HOW-TO TOOLKIT: APEDF/BLACK POWER BLUEPRINT #GIVINGTUESDAY FUNDRAISER

Black Power Blueprint is transforming the conditions of life for the devastated black community in North St. Louis by renovating long-standing abandoned buildings into community resources, creating an inspiring cultural life and economic development.

Giving Tuesday launches Tues. Nov. 27th with matching funds available at 8am Eastern time. We suggest that you promote it throughout the holiday season. Invite your friends and family to donate and support the African community’s self-determination programs!

How to Create a #GivingTuesday Black Power Blueprint Facebook Fundraiser

On A Computer

  1. Go to your personal FB Page — Scroll up to the blue taskbar above your cover photo on the upper right hand side of your page. Click on the “Create” tab in the blue bar on the top of the page. It should be to the right of the “Home” tab and to the left of the “Friend Requests” tab.
    #GivingTuesday Black Power Blueprint Facebook Fundraiser How-To Toolkit
  2. Click on Fundraiser
  3. Click on Get Started

On A Phone

  1. Click the three horizontal bars on the bottom right of your screen.
  2. Scroll down to the Explore section and click Fundraisers. You might need to hit ‘See More’ to find Fundraisers.
  3. Click Create on the top right.

On A Tablet

  1. Click on the three horizontal bars in the blue bar on the top right of the screen.
  2. Scroll down to the Apps section and click Fundraisers. You might need to hit ‘See More’ to find find Fundraisers.
  3. Click Raise Money in the middle of the page.

On All Devices, once you’ve navigated to the Facebook Fundraiser App

  1. Click on NonProfit

  2. Type in all caps just like this = APEDF, and it will pop up with the beautiful African logo. Click on the APEDF option.

Next Steps

  1. Fill in how much money you want to raise. A good goal to start with is $200, but you are welcome to do more!
  2. Choose the date range for your fundraiser: Giving Tuesday is on Tuesday, November 27.  You can start your fundraiser now. The fundraising period will go through Dec. 31, the Holiday Giving Season.
  3. Title your fundraiser. For example “Connor’s Giving Tuesday for Black Power Blueprint”
  4. Explain why you are raising money. Make it from the heart, say why you support the Black Power Blueprint that is transforming the dire conditions in St. Louis!
  5. Choose a cover photo- Facebook will prompt you with various options, uploaded already on Facebook.
  6. Click the “Create” button
  7. Invite all of your friends to donate. Keep it alive and active every day! Invite everyone on your friend list. Encourage your friends and family to share your page and invite their friends and family as well. You can add this great video: youtube.com/watch?v=IxQWgHJoMRo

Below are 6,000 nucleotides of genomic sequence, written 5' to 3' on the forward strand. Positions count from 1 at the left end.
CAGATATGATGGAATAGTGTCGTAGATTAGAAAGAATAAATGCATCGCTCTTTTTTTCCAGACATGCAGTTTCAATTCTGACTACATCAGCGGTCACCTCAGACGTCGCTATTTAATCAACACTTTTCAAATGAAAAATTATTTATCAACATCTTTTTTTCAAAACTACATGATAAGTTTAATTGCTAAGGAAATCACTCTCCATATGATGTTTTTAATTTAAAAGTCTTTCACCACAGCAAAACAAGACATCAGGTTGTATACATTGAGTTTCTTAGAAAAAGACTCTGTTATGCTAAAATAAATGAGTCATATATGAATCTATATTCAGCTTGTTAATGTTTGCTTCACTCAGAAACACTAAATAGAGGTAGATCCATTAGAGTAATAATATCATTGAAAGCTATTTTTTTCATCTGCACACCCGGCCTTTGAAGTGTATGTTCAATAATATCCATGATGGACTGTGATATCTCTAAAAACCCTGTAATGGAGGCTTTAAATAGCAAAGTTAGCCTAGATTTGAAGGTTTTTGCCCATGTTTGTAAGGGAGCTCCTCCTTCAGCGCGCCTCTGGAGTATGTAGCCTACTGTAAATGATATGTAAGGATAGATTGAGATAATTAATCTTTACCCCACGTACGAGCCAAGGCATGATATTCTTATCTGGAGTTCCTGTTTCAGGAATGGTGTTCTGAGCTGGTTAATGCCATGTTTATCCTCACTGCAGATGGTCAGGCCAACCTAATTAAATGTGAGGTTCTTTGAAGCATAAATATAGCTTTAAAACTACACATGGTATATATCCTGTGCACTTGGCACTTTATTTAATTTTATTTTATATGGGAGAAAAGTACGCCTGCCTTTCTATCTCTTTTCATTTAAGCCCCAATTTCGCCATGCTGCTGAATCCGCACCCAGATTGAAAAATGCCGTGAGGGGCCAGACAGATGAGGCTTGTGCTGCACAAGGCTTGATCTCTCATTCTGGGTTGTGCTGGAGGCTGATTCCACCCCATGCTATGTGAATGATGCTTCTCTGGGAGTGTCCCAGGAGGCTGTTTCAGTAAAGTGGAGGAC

TIP: Even people you aren’t friends with on Facebook can easily donate to your fundraiser.
  8. Make a target list of people you can ask.  Plan an amount to ask for. If someone has donated before, ask for a little more this time.  This is the “giving season” when many of our friends and family members are planning on donating somewhere—lets win them to donate to APEDF!
  9. Personal contact is important! Call the people on your list and ask them to donate.
  10. Donate yourself! When more people donate, others will donate too!
  11. When you make your goal, up it and keep it going through Dec. 31!
  12. Whenever you are posting about your fundraiser, use the hashtag #GivingTuesday. This goes for Facebook, Twitter and Instagram. If you are tweeting about #GivingTuesday, also mention Giving Tuesday by using the @ symbol and write @GivingTues.
  13. When someone donates to your fundraiser, thank them (you will get an alert when someone donates). Post pictures about “here is where your money is going.” Do a countdown, as in I’ve raised $80, I only have $20 more to go! Or, a friend donated $50 today, can anybody match that? etc. Be creative and enthusiastic, it’s winning, and it works!
  14. Send a personal thank you to all your donors either on Facebook or send a handwritten card.

Offline Fundraisers

If you or your friends and family are not on Facebook, you can host an Offline Fundraiser. This option can be used with a Facebook fundraiser, or separately. Simply call up your friends and family and ask them to donate to the Black Power Blueprint, an economic development project of APEDF.

Donate online blackpowerblueprint.org

Make checks to APEDF and mail to APEDF ℅ Uhuru House 4101 W. Florissant Ave. St. Louis MO 63115

If you have any questions contact us at: GivingTuesday@blackpowerblueprint.org

BE CREATIVE! HAVE FUN!

#GIVINGTUESDAY 11/27/2018

Host a personal fundraiser on Facebook (or offline) for the Black Power Blueprint an African self-reliance and economic development project of the African People’s Education and Defense Fund!!

HOW-TO TOOLKIT: APEDF #GIVINGTUESDAY

Black Power Blueprint is transforming the conditions of life for the devastated black community in North St. Louis by renovating long-standing abandoned buildings into community resources, creating an inspiring cultural life and economic development.

Giving Tuesday launches Tues. Nov. 27th with matching funds available at 8am Eastern time. We suggest that you promote it throughout the holiday season. Invite your friends and family to donate and support the African community’s self-determination programs!

All Art is Political

By Halley Murray, Chair, Art For Reparations

All art is political.

As Chairman Omali Yeshitela of the African People’s Socialist Party says, “Every white aspiration and dream, every expectation for happiness and a good life– from a successful marriage to a secure future for their children– requires drone strikes in Pakistan, police murders and mass imprisonment in the African colonies and barrios in the U.S., and starvation and forced displacement of the oppressed throughout the world.”

There is a colonial context to a white person’s ability to make art for personal enjoyment in our “free time,” while colonized people suffer in prison and are killed by the police. The reason that white people can develop our talents, attend art school and profit off our art is because the majority of the people on planet earth are living under the oppression of white power imperialism. All talents and skills and abilities of white artists sit on the pedestal of this oppression.

Even the poorest, white “starving artist” still has access to resources and social wealth that come at the expense of African people. The myth of the white “starving artist” does not compare to the actual starvation that African children experience who do not know where their next meal will come from.

There is no such thing as “apolitical art.” Even a seemingly innocent painting, screen print or song made by a white person must be analyzed through the lens of colonialism: we white artists and musicians use stolen resources from Africa. The coltan in computers for graphic design work, the precious metals in our tools, the fibers in fabric made on cotton plantations, the art schools we attend that are built on stolen Indigenous land, even the time we have to make art in a safe environment– our access to all of these resources and more, from which we benefit, are rooted in the enslavement and genocide of African people.